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There are only three categories of funding arrangements that can be used for a 403(b) plan: 26 C. Without such a central document for a comprehensive summary of responsibilities, there is a risk that many of the important responsibilities required under the statute and final regulations may not be allocated to any party. Employer involvement in those activities can jeopardize the non-ERISA 403(b) plan status.
Such prohibited exercises of discretion include determinations authorizing, directly or indirectly through a third-party administrator: FAB 2007-02; FAB 2010-01; Dep’t of Labor Adv. The following sections outline the qualification rules for all 403(b) plans to be eligible for tax-favored status under 26 C. See 403(b) Plan Distributions for further discussion on distribution requirements. As provided in the final regulations, the existence of a written plan facilitates the allocation of plan responsibilities among the employer, the issuer of the contract, and any other parties involved in implementing the plan. Consider advising a tax-exempt employer that wishes to maintain non-ERISA 403(b) plan status to exclude from its written plan document any provisions concerning hardship withdrawal distributions, loans, plan-to-plan transfers, and acceptance of rollovers. The IRS has provided model language for 403(b) plans designed to satisfy requirements under I.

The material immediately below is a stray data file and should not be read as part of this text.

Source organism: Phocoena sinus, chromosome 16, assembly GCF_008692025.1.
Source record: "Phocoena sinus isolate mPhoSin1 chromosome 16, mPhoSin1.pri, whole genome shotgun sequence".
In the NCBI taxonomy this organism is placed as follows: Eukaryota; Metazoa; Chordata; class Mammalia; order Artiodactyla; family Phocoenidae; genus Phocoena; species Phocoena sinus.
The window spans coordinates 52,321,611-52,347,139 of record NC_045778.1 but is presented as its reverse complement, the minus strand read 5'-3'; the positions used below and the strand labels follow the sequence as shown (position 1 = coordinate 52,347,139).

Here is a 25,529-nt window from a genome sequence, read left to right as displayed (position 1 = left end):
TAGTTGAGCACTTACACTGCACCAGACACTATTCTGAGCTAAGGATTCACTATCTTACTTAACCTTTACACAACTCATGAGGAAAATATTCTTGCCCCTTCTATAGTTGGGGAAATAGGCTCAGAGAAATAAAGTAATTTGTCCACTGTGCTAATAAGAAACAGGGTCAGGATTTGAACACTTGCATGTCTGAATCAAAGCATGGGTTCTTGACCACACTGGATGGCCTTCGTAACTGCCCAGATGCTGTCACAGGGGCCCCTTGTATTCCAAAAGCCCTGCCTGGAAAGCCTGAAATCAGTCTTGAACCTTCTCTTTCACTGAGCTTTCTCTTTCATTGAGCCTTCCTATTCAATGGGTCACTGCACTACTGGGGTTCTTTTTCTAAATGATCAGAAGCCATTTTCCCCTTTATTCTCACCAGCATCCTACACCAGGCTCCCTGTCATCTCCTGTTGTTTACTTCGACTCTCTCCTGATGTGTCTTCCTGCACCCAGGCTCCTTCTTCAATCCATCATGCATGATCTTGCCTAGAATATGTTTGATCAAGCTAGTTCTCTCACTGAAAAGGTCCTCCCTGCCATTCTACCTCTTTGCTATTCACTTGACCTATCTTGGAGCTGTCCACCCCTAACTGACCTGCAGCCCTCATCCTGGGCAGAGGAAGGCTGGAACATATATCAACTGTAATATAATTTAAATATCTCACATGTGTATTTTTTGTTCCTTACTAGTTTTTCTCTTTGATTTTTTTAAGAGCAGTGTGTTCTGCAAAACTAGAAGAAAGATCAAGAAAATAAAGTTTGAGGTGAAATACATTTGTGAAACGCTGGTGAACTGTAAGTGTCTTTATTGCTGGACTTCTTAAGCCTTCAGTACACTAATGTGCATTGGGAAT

In the past, several 403(b) plans misapplied the part-time employee exclusion by extending it to employees for any plan years where an employee did not meet the hours threshold during the immediately prior year, even if they had been permitted to contribute to the plan previously. The notice must also advise employees how they can make or change the amount designated for salary deferral purposes. Only certain types of employees are eligible to participate in a 403(b) plan, essentially restricting 403(b) plan sponsors to certain tax-exempt organizations, schools (including colleges and universities) sponsored by state and local governments, and ministers or their employers or deemed employers. All 501(c)(3) organizations must be organized and operated exclusively for a purpose that is: I. Included in this category are employees of public schools and state colleges or universities. A public school system eligible to adopt a 403(b) plan is a state-sponsored educational organization that normally maintains a regular faculty and curriculum and normally has a regularly enrolled body of pupils or students in attendance at the place where its educational activities are regularly carried on.
Go to: 403(b) Plan Overview | Eligible Employers and Employees | ERISA Coverage of 403(b) Plans | Qualification Requirements | 403(b) Plan Contributions | 403(b) Plan Distributions | Implementation and Operation | Correcting 403(b) Plan Errors | Terminating 403(b) Plans | EP Subcommittee Report: 403(b) Plan Issues and Recommendations | Advantages and Disadvantages of 403(b) Plans This practice note discusses the rules that apply when eligible tax-exempt organizations (or their employees) establish tax-sheltered annuities, custodial accounts, or retirement income accounts, as described in Section § 403(b) of the Internal Revenue Code (403(b) plans). For the participant, a 403(b) plan appears much like a 401(k) plan in that it provides for an individual account for each participant. A 403(b) plan can allow employees, the employer, or both to contribute to the plan. If a plan permits ineligible employees to participate, the plan may lose its tax-favored status (unless a correction is made under the IRS Employee Plans Correction Resolution System (EPCRS); see Correcting 403(b) Plan Errors later in this practice note).